Never mind the state of the economy, the jobs market or indeed the imminent election — today’s budget online was about cider.
TV producers will be running round preparing evening news bulletins (been there, done that) but are still several hours from going live. It’s more than half a day until morning newspaper readers open print editions to read detailed analysis of today’s budget speech. Meanwhile, online communities have already had their say on the detail. (Of course some of this is on TV and newspaper websites but my point here is that the internet is realtime, rather than on an appointment-to-view basis).
A glance at Twitter shows “White Lightening” (albeit a typo) is now a trending topic. Interesting to see also that Alistair Darling himself is trending — not “budget” or “tax” or “Labour” or anything related, but the man. It’s personal, and the talking points are around the Chancellor and increasing tax on cider.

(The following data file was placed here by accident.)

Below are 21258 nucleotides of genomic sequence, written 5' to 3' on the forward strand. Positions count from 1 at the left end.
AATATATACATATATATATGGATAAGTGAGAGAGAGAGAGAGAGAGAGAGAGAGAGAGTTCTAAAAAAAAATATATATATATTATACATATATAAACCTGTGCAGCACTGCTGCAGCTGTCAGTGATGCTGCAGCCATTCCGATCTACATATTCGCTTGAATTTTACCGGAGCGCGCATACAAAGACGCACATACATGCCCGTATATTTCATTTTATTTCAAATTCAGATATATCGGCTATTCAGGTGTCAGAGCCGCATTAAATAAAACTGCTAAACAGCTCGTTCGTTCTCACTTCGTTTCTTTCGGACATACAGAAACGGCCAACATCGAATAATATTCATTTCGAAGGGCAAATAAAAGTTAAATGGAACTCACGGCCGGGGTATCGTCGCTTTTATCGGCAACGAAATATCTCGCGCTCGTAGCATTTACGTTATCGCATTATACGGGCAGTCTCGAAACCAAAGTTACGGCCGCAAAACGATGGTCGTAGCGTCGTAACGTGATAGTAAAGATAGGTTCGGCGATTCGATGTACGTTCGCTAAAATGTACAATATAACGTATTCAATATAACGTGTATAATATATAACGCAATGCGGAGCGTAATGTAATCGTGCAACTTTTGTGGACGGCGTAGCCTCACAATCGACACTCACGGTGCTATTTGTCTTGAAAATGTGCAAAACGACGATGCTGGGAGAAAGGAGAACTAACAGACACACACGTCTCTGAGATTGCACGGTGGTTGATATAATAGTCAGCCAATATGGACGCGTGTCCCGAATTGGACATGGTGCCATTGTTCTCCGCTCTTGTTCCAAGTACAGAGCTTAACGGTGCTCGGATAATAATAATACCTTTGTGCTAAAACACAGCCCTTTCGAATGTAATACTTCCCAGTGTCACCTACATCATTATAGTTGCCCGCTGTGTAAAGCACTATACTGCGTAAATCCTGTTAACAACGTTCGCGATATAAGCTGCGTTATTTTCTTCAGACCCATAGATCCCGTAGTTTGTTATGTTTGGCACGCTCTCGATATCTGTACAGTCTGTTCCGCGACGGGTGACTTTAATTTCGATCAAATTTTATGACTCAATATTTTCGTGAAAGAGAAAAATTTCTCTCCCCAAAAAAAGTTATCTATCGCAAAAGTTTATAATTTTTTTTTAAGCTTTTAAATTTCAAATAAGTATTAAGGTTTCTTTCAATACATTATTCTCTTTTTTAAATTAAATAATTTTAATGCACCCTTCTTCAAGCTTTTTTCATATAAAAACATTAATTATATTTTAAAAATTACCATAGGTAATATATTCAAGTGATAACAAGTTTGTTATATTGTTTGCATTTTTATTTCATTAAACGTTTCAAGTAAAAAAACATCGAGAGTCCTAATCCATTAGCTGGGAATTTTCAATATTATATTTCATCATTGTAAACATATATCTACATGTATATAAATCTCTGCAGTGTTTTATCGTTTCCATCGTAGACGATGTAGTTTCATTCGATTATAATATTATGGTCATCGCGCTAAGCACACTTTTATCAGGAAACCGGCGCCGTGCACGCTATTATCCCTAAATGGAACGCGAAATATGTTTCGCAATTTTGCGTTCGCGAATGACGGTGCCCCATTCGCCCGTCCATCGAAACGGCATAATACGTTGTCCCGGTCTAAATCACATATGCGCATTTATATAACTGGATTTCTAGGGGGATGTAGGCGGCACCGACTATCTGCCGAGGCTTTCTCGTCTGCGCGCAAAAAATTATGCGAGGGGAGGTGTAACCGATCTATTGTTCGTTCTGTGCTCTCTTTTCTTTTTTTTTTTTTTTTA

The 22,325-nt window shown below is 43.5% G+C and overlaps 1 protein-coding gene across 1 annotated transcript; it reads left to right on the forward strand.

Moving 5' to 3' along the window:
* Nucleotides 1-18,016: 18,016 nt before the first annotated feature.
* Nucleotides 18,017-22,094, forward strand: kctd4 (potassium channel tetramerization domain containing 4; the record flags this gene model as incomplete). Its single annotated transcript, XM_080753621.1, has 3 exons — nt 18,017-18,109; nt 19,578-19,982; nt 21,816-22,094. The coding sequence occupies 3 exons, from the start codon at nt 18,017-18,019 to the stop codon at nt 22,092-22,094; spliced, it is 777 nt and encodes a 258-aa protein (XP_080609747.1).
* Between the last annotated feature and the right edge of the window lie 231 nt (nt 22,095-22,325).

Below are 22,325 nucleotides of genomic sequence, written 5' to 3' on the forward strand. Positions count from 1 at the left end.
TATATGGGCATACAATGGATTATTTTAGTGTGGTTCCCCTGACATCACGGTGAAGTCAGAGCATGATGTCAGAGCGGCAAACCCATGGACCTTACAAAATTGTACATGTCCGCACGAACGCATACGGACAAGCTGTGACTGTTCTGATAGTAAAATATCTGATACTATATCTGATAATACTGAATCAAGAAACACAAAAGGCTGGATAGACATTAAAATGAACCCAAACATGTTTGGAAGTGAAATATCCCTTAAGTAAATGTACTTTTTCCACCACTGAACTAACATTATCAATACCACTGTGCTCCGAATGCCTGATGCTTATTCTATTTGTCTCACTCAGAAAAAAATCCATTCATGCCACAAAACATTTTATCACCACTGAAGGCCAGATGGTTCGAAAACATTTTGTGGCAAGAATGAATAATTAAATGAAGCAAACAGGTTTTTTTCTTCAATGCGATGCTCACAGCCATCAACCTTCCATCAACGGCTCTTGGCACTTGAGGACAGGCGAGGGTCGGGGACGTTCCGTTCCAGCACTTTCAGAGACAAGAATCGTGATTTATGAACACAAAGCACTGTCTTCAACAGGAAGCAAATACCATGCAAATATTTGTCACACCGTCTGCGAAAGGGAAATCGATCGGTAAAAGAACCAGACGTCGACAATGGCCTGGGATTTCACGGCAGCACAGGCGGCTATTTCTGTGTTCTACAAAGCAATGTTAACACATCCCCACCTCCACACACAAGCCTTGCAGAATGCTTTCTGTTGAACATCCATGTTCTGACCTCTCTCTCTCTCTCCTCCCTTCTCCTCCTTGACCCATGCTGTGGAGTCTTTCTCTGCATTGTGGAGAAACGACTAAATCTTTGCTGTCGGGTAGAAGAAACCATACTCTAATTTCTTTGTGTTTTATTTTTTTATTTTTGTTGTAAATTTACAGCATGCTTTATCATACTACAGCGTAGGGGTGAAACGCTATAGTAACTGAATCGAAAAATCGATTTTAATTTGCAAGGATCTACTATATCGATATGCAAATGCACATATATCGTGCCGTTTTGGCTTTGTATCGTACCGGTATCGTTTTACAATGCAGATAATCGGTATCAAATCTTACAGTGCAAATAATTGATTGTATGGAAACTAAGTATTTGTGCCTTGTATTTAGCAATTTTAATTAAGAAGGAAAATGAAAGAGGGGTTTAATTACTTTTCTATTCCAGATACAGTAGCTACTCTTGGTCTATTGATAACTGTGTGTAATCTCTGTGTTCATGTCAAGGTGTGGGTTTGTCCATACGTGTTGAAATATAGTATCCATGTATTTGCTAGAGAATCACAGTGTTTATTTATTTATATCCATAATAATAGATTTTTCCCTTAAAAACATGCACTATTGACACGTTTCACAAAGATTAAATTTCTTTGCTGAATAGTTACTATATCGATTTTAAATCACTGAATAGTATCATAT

Looking at conversations across the digital space — from blogs and forums to Facebook, YouTube and beyond — I’ve used Radian 6 to create this word cloud of the hottest topics:
Right now Radian 6 has identified these terms as being at the centre of budget buzz. You can see what’s really driving wider conversation online — it’s cider again, along with discussion around spending (both cuts and increases) and topics connected with housing and business.
Monitoring conversations gives us a realtime view on what’s front of mind, as well as enabling us to identify the most influential players in the discussion. An opportunity here would be for interested parties (be they the Government, the opposition or any other stakeholders) now to look again at their stories and messaging around each of these issues in order to see how they can shape the conversation, using digital tools to facilitate the next stage of the discussion.
Ultimately social networks give online communities a way to examine and talk about every part of the story, however large, however small. Today it’s about cider — and when the election comes you can be sure that internet users, ordinary voters, will examine every detail, regardless of whether the politicians want them to or not.